Edward Boches, Mullen’s chief creative officer, said of the upcoming Twitter experiment on Super Bowl ads, “We’re looking to use a new medium to comment on an old medium. The idea is to get the whole community more familiar and comfortable with the concept of social networking as another option in the marketer’s tool bag. And if we’re lucky the comments will be funnier than the ads themselves.”

Add to FacebookAdd to DiggAdd to Del.icio.usAdd to StumbleuponAdd to RedditAdd to BlinklistAdd to Ma.gnoliaAdd to TechnoratiAdd to FurlAdd to Newsvine





Twitter Jitters

16 01 2009

mb-headshot3

Love it or hate it, twitter is getting more attention and the days of the service being “for early adopters only” are (like the Bush administration) coming to a close. David Pogue’s recent post in New York Times Circuits, “Twittering Tips for Beginners” outlines what is both beneficial and frustrating for those who use twitter in its current form.

But Pogue has really only scratched the surface of what twitter can do for monitoring brands, customer service,  and media relations (the work of PR professionals like yours truly). Well, here are some things that his eminence of technology missed:

Companies like Comcast, Zappos, JetBlue, Starbucks, GM, Best Buy, Kodak, H&R Block, and other Fortune 500 bands are on twitter, and they’re using it as a customer service tool to help resolve issues (Hey, my DVR records every episode of the Daily Show, what gives?) and to answer questions (Ground or whole bean?).

Instead of simply engaging with consumers directly on their twitter pages, these companies can also monitor what’s being said about them by setting up RSS links to searches of every mention of their brand (visit search.twitter.com, type in the terms you care about, click on the RSS feed to receive real-time feeds to anyone posting anything about the brand).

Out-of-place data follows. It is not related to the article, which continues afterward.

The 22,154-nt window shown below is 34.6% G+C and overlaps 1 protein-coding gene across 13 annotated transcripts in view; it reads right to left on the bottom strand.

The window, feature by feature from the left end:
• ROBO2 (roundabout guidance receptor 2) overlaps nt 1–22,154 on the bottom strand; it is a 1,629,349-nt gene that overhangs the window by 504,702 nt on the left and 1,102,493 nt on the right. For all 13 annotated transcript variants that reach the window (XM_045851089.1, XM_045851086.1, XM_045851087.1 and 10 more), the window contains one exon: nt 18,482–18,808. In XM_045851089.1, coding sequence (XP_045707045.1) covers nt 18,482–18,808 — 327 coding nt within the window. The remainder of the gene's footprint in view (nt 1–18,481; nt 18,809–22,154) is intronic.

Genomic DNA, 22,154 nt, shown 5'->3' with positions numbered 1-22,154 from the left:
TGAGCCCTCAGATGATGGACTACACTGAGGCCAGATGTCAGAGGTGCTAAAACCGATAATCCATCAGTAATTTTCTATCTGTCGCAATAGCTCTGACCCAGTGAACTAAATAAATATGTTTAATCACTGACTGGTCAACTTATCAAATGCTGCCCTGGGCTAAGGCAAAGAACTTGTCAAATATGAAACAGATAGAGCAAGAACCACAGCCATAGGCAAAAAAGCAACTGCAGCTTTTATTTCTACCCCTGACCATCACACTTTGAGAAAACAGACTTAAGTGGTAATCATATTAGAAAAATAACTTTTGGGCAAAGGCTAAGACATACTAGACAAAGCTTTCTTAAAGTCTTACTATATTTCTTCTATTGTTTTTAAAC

Those twitterers out there trashing or praising your products and services can then be followed by your PR agency or others, and the adequate response can be taken (provide a coupon online for half off the Ethiopian roast, or a discount on shoes ordered online).

When all employees at a company are twittering, as is the case at Zappos, they have  direct channel into the thoughts and activities of their leaders, like Tony Hsieh. I’d bet that during the financial crisis, the employees at Lehman Brothers would have appreciated knowing what was going on with their leaders via twitter — if they would even share information. Is Bernie Madoff on twitter? Probably not. But, when an entire company is on twitter, the cross-pollination of ideas and esprit de corps is pretty amazing. It’s not for every corporate culture, though. Glasnost didn’t work out so well in the Soviet Union either.

This ability to track all brand mentions can lead to a “Big Brother is watching you” feeling. I tweeted about Zappos once and Wham! someone from their company was following my every tweet. I suppose I could have blocked him, but I was impressed by the company’s level of responsiveness to those who are thinking about Zappos.

I don’t really agree with Pogue when he writes about twitter that “No other communications channel can match its capacity for real-time, person-to-person broadcasting.” Actually, quick notes about what you’re doing is handled quite well by facebook, and facebook is great for posting video, links to other sites, detailed information about you, photos, etc.  None of those things are easily accomplished with twitter (Do you like having to shrink a URL to post it to twitter? I don’t. Do you want to create a hashtag for an event? I don’t.)